tagFirst TimeTales from Old Shanghai 01

Tales from Old Shanghai 01

byChloeTzang©

© 2019 Chloe Tzang. All rights reserved. The author asserts a moral right to be identified as the author of this story. This story or any portion thereof may not be reproduced or used in any manner whatsoever without the express written permission of the author except for the use of brief quotations in a review.

And as always, a warning from Chloe: This is not a short story. It's approximately 108,000 words, about 29 Literotica pages long, so be warned. That said, it's written by me so of course there's lots of sex even if it does start of a little slowly. There's a story as well. So now that you've been warned, or advised, or whatever... do enjoy..... Chloe

* * *


Shanghai, China, in the mid-to-late 1930's. Old Shanghai. That Old Shanghai of the decades before the 1949 Liberation. That old Shanghai is a Shanghai far distant from the modern Chinese city of today, almost one hundred years later. That Old Shanghai, the Shanghai that was "the Paris of the Orient", "the Capital of the Tycoon", "the Paradise of Adventurers", "the Whore of Asia"; that Shanghai has long disappeared into the distant past. Found now only in the surviving architecture from that era, in old memoirs and books, photographs and postcards, music and movies filmed there long ago in what was "the Hollywood of the East," even the last survivors of that distant era are now fast disappearing as age and time take their inevitable toll.

Born in humiliation at the hands of the West, growing exponentially in the shadow of the Opium Wars and the forced opening of China to the sale of that most addictive and poisonous of drugs, Shanghai grew to dominate China with its power, its sophistication and above all, with its money. Its residents were primarily Chinese, but Shanghai was a Treaty Port, open to foreigners, ruled by neither China nor by the foreign powers whose citizens lived there. No passports or visas were required. British. Americans. French. Germans. Italians. Danes. Norwegians. Swedes. Jews. Spanish. Belgians. Romanians. Portuguese. Hungarians. Egyptians. Iraqis. Indians. Eurasians. Japanese. Koreans. White Russian refugees from the Bolshevik Revolution and the subsequent Civil War, now destined to be citizens of nowhere. Jews fleeing the Nazis, all lived an often precarious existence in this city which took in every nationality under the sun without restraint or restriction.

That Old Shanghai was an extraordinary city. Incredible wealth and unbearable squalor existed side by side. Children worked as virtual slaves in factories, young girls as prostitutes, hundreds and thousands lived and died in the streets, struggling to survive from day to day. Thirty thousand children were abandoned by their families every year, to scavenge for their food and survive on the streets. In winter, the frozen bodies of the poor were picked up daily in their hundreds by the death carts. Female babies were sold by their starving families to the criminal gangs, the triads, where they were gruesomely mutilated by the leaders of the beggar gangs, many of them deliberately blinded to arouse the sympathy of the foreigners. Young boys and girls, five, six, seven years old, worked from six in the morning to late at night over boiling vats of cocoons in the silk factories or in the textile plants.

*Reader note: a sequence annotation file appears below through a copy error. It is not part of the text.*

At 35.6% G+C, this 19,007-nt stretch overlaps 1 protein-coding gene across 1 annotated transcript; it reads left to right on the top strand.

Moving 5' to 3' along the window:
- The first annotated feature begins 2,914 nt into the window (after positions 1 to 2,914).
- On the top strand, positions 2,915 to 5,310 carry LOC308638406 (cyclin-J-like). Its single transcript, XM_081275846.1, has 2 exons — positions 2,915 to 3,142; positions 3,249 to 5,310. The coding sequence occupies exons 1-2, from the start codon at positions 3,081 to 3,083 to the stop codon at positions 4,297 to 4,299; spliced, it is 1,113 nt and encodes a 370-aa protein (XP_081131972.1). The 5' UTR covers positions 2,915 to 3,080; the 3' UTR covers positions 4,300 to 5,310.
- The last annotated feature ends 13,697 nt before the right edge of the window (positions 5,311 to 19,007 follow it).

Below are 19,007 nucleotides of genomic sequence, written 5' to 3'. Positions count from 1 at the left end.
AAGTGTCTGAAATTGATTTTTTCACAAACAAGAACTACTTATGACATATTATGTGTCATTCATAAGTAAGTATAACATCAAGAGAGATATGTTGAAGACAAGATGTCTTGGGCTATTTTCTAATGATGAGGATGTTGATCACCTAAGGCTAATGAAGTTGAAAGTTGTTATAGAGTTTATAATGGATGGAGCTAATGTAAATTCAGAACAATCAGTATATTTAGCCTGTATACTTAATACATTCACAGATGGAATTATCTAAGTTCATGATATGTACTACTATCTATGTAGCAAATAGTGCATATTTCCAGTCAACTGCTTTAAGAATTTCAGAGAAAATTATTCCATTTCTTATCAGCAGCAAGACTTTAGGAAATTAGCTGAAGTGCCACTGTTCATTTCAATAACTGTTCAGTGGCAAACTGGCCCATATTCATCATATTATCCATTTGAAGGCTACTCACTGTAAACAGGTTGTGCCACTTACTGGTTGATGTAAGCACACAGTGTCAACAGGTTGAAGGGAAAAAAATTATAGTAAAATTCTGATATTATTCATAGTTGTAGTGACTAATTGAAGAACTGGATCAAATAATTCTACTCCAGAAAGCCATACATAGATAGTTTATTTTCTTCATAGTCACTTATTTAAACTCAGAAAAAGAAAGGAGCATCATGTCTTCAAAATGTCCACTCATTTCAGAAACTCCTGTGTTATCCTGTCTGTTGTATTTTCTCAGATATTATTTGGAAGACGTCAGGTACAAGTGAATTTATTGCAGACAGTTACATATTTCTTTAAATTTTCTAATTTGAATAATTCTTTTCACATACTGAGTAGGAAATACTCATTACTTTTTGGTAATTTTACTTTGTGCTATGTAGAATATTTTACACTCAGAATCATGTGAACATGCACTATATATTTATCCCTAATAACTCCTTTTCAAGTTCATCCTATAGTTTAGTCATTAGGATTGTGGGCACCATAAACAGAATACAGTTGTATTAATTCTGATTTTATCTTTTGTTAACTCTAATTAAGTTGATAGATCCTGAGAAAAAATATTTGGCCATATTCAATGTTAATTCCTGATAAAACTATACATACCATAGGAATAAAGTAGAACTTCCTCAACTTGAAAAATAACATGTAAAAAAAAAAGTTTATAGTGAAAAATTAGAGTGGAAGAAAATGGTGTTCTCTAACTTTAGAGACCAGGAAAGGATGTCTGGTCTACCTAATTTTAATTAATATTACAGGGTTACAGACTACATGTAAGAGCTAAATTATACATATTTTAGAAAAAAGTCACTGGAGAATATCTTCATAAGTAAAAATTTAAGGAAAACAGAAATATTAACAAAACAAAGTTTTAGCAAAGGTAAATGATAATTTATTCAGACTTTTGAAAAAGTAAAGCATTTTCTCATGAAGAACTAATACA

Many of the most beautiful girls were sold to the brothels, others saw the brothels as preferable to life in the countryside where all they had to look forward to was a life of servitude, hard labor and bearing children. There was little choice for these girls, one of the few alternatives was the abject slavery of the mills and factories, slavery which would soon turn the most beautiful of girls into a haggard wretch. In 1930, when Shanghai's population was three million, an international survey found that Shanghai had a higher proportion of prostitutes to population than any other city in the world. In Berlin, one in 580 was a prostitute. In Paris, one in 481, in Chicago, 1 in 430, in Tokyo, one in 250 and in Shanghai, one in 130. For females, there were very few alternatives. Peddling food or trinkets on the street, working as a domestic, a laundress, a servant, slaving in factories for a pittance.

Following the Bolshevik victory in the Russian Civil War, White Russian refugees flooded in to Shanghai, one of the few places in the world that, while it did not exactly welcome them with open arms, admitted them without restraint, thousands of them.

Side by side with that Shanghai of exploitation, outright slavery, squalor, misery and abject struggle for survival were other Shanghai's. The Shanghai of the Chinese intellectuals. Shanghai saw the birth of the Chinese Communist Party. Shanghai offered Chinese contact with the west and an escape from China's rigid social system. Western fashion, stylish Chinese fashion, politics, the new in everything. Many Chinese believed that Shanghai represented China's future and saw its glittering modernity as a path and an escape out of the feudalism that had held China back for so long.